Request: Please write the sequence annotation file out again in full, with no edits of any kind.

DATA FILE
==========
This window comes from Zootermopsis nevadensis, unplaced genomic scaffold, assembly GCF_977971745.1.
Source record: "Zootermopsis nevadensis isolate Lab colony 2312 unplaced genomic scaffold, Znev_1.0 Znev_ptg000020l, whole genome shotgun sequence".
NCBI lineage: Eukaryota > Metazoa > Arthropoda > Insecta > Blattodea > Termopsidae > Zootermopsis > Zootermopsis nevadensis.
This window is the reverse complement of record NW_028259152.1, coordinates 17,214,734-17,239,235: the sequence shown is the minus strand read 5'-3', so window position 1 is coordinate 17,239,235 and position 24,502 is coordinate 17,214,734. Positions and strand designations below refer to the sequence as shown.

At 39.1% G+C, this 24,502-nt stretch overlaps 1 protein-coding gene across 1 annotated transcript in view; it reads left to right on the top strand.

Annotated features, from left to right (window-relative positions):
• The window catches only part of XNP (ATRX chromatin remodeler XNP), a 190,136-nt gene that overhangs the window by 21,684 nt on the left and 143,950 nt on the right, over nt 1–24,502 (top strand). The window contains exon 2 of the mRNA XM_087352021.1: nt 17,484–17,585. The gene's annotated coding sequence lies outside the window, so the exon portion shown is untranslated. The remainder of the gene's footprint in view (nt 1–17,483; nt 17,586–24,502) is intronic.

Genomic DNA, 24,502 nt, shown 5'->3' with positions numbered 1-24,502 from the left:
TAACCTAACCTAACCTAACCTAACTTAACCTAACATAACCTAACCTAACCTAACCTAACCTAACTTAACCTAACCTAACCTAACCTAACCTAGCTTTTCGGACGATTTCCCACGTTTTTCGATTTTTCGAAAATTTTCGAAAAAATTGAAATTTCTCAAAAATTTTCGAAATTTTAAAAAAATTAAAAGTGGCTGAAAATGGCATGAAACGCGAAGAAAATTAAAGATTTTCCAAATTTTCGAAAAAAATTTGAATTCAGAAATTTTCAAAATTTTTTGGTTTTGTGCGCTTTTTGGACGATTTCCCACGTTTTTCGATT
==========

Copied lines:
This window comes from Zootermopsis nevadensis, unplaced genomic scaffold, assembly GCF_977971745.1.
Source record: "Zootermopsis nevadensis isolate Lab colony 2312 unplaced genomic scaffold, Znev_1.0 Znev_ptg000020l, whole genome shotgun sequence".
NCBI lineage: Eukaryota > Metazoa > Arthropoda > Insecta > Blattodea > Termopsidae > Zootermopsis > Zootermopsis nevadensis.
This window is the reverse complement of record NW_028259152.1, coordinates 17,214,734-17,239,235: the sequence shown is the minus strand read 5'-3', so window position 1 is coordinate 17,239,235 and position 24,502 is coordinate 17,214,734. Positions and strand designations below refer to the sequence as shown.

At 39.1% G+C, this 24,502-nt stretch overlaps 1 protein-coding gene across 1 annotated transcript in view; it reads left to right on the top strand.

Annotated features, from left to right (window-relative positions):
• The window catches only part of XNP (ATRX chromatin remodeler XNP), a 190,136-nt gene that overhangs the window by 21,684 nt on the left and 143,950 nt on the right, over nt 1–24,502 (top strand). The window contains exon 2 of the mRNA XM_087352021.1: nt 17,484–17,585. The gene's annotated coding sequence lies outside the window, so the exon portion shown is untranslated. The remainder of the gene's footprint in view (nt 1–17,483; nt 17,586–24,502) is intronic.

Genomic DNA, 24,502 nt, shown 5'->3' with positions numbered 1-24,502 from the left:
TAACCTAACCTAACCTAACCTAACTTAACCTAACATAACCTAACCTAACCTAACCTAACCTAACTTAACCTAACCTAACCTAACCTAACCTAGCTTTTCGGACGATTTCCCACGTTTTTCGATTTTTCGAAAATTTTCGAAAAAATTGAAATTTCTCAAAAATTTTCGAAATTTTAAAAAAATTAAAAGTGGCTGAAAATGGCATGAAACGCGAAGAAAATTAAAGATTTTCCAAATTTTCGAAAAAAATTTGAATTCAGAAATTTTCAAAATTTTTTGGTTTTGTGCGCTTTTTGGACGATTTCCCACGTTTTTCGATT